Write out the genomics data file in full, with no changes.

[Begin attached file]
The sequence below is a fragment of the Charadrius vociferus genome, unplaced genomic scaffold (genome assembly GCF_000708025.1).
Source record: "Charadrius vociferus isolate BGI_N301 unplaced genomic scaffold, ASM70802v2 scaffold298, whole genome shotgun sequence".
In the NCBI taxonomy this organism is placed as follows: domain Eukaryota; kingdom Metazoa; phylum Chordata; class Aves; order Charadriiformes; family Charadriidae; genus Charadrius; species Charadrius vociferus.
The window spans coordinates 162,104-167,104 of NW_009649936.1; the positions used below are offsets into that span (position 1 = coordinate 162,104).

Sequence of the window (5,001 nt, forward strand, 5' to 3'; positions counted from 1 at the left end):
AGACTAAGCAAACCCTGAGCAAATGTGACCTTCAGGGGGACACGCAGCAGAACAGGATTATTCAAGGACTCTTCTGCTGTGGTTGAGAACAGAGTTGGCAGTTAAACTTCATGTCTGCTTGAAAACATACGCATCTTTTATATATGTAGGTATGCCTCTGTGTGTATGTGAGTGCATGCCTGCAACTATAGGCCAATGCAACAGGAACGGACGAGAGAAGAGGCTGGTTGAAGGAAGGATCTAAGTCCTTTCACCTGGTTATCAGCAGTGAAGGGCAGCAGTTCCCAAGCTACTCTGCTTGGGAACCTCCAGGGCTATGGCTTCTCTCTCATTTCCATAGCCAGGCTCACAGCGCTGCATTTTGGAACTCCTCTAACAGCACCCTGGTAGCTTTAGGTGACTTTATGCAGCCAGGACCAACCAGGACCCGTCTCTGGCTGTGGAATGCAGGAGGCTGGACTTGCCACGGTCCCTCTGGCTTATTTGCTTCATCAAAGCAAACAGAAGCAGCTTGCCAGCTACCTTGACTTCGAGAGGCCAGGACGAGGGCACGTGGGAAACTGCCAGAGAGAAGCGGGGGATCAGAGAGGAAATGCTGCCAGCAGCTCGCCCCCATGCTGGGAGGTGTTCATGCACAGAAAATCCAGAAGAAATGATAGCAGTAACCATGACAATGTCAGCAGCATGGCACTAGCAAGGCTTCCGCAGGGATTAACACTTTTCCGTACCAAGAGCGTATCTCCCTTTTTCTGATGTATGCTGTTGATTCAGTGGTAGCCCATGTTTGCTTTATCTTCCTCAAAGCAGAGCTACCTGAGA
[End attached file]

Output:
The sequence below is a fragment of the Charadrius vociferus genome, unplaced genomic scaffold (genome assembly GCF_000708025.1).
Source record: "Charadrius vociferus isolate BGI_N301 unplaced genomic scaffold, ASM70802v2 scaffold298, whole genome shotgun sequence".
In the NCBI taxonomy this organism is placed as follows: domain Eukaryota; kingdom Metazoa; phylum Chordata; class Aves; order Charadriiformes; family Charadriidae; genus Charadrius; species Charadrius vociferus.
The window spans coordinates 162,104-167,104 of NW_009649936.1; the positions used below are offsets into that span (position 1 = coordinate 162,104).

Sequence of the window (5,001 nt, forward strand, 5' to 3'; positions counted from 1 at the left end):
AGACTAAGCAAACCCTGAGCAAATGTGACCTTCAGGGGGACACGCAGCAGAACAGGATTATTCAAGGACTCTTCTGCTGTGGTTGAGAACAGAGTTGGCAGTTAAACTTCATGTCTGCTTGAAAACATACGCATCTTTTATATATGTAGGTATGCCTCTGTGTGTATGTGAGTGCATGCCTGCAACTATAGGCCAATGCAACAGGAACGGACGAGAGAAGAGGCTGGTTGAAGGAAGGATCTAAGTCCTTTCACCTGGTTATCAGCAGTGAAGGGCAGCAGTTCCCAAGCTACTCTGCTTGGGAACCTCCAGGGCTATGGCTTCTCTCTCATTTCCATAGCCAGGCTCACAGCGCTGCATTTTGGAACTCCTCTAACAGCACCCTGGTAGCTTTAGGTGACTTTATGCAGCCAGGACCAACCAGGACCCGTCTCTGGCTGTGGAATGCAGGAGGCTGGACTTGCCACGGTCCCTCTGGCTTATTTGCTTCATCAAAGCAAACAGAAGCAGCTTGCCAGCTACCTTGACTTCGAGAGGCCAGGACGAGGGCACGTGGGAAACTGCCAGAGAGAAGCGGGGGATCAGAGAGGAAATGCTGCCAGCAGCTCGCCCCCATGCTGGGAGGTGTTCATGCACAGAAAATCCAGAAGAAATGATAGCAGTAACCATGACAATGTCAGCAGCATGGCACTAGCAAGGCTTCCGCAGGGATTAACACTTTTCCGTACCAAGAGCGTATCTCCCTTTTTCTGATGTATGCTGTTGATTCAGTGGTAGCCCATGTTTGCTTTATCTTCCTCAAAGCAGAGCTACCTGAGA